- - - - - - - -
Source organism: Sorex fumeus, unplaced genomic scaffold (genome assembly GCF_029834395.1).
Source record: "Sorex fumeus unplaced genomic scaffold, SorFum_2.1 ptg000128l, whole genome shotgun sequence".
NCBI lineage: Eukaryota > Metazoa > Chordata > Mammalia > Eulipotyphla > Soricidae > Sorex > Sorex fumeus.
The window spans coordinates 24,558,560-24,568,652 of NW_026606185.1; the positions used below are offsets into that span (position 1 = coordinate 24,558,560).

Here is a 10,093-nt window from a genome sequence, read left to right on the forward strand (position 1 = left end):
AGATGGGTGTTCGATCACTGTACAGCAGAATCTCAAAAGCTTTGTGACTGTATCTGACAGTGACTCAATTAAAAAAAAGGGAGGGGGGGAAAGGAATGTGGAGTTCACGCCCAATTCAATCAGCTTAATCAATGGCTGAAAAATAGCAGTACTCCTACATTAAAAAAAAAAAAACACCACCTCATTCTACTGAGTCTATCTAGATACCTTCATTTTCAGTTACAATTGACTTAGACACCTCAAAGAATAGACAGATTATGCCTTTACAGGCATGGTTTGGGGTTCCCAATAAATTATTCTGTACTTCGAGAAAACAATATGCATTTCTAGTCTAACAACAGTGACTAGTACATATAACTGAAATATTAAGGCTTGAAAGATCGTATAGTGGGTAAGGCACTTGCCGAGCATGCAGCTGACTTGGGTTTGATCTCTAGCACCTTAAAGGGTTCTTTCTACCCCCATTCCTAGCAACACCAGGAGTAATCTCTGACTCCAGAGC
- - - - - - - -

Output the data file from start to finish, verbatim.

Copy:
Source organism: Sorex fumeus, unplaced genomic scaffold (genome assembly GCF_029834395.1).
Source record: "Sorex fumeus unplaced genomic scaffold, SorFum_2.1 ptg000128l, whole genome shotgun sequence".
NCBI lineage: Eukaryota > Metazoa > Chordata > Mammalia > Eulipotyphla > Soricidae > Sorex > Sorex fumeus.
The window spans coordinates 24,558,560-24,568,652 of NW_026606185.1; the positions used below are offsets into that span (position 1 = coordinate 24,558,560).

Here is a 10,093-nt window from a genome sequence, read left to right on the forward strand (position 1 = left end):
AGATGGGTGTTCGATCACTGTACAGCAGAATCTCAAAAGCTTTGTGACTGTATCTGACAGTGACTCAATTAAAAAAAAGGGAGGGGGGGAAAGGAATGTGGAGTTCACGCCCAATTCAATCAGCTTAATCAATGGCTGAAAAATAGCAGTACTCCTACATTAAAAAAAAAAAAACACCACCTCATTCTACTGAGTCTATCTAGATACCTTCATTTTCAGTTACAATTGACTTAGACACCTCAAAGAATAGACAGATTATGCCTTTACAGGCATGGTTTGGGGTTCCCAATAAATTATTCTGTACTTCGAGAAAACAATATGCATTTCTAGTCTAACAACAGTGACTAGTACATATAACTGAAATATTAAGGCTTGAAAGATCGTATAGTGGGTAAGGCACTTGCCGAGCATGCAGCTGACTTGGGTTTGATCTCTAGCACCTTAAAGGGTTCTTTCTACCCCCATTCCTAGCAACACCAGGAGTAATCTCTGACTCCAGAGC